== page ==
The biggest obstacle to political approval of Basel II,�in our view,�is the accord's reliance on privileged, non-public financial data to gauge compliance and measure capital adequacy. If regulators, investors and risk professionals can't see the Basel II metrics or the data used to produce them, then there is no validation and no market discipline. And that means there is no Pillar III process, the element that the Bank for International Settlements�has always identified as being critical to making the framework viable as a global economic rationale.

While critical to regulatory compliance, investigation and enforcement, non-public data renders Basel II unwieldy to the point that the allied forces of compliance, markets, auditors, insurers are unable to play their assigned roles in enabling the framework.. US regulators should start the process by�moving towards the greater use of public, portfolio level data available from the FDIC and make the necessary connections to the other regulatory regimes so that a self-sustaining Pillar III process loop comes into existence.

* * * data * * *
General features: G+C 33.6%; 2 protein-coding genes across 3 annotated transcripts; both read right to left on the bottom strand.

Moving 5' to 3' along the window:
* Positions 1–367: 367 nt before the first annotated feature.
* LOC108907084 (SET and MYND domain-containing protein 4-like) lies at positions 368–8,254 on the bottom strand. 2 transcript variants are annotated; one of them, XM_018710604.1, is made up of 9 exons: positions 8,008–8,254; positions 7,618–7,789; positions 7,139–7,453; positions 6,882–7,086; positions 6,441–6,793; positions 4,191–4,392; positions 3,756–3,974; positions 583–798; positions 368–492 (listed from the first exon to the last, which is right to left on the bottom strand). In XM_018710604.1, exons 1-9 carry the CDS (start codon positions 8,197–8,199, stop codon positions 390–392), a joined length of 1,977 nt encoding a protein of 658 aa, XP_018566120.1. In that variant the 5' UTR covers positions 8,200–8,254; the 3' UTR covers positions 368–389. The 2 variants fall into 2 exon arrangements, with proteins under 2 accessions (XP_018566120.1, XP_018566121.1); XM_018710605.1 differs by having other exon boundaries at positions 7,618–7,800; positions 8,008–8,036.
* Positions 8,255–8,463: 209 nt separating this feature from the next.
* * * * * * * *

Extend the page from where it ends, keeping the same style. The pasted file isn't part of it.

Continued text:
Apples-to-Apples Comparability

Once regulators accept the concept of public data benchmarking for Basel II and establish public methods for calculating the key credit metrics such as Probability of Default, Loss Given Default, Exposure at Default and Maturity, the regulators can then calculate and publish preliminary Basel II benchmarks for the entire US banking industry. IRA's tests analyzing public data indicates that universal surveillance and benchmarking is achievable without imposing additional cost or administrative burden on the banks.� Indeed, the�automation of their reporting procedures via�the modernization of the Federal Financial Institutions Examination Council's�Central Data Repository �arguably enables this capability. Such an approach would not only greatly enhance the ability of the Fed to gain industry support for the proposal but would also head-off political opposition in Washington.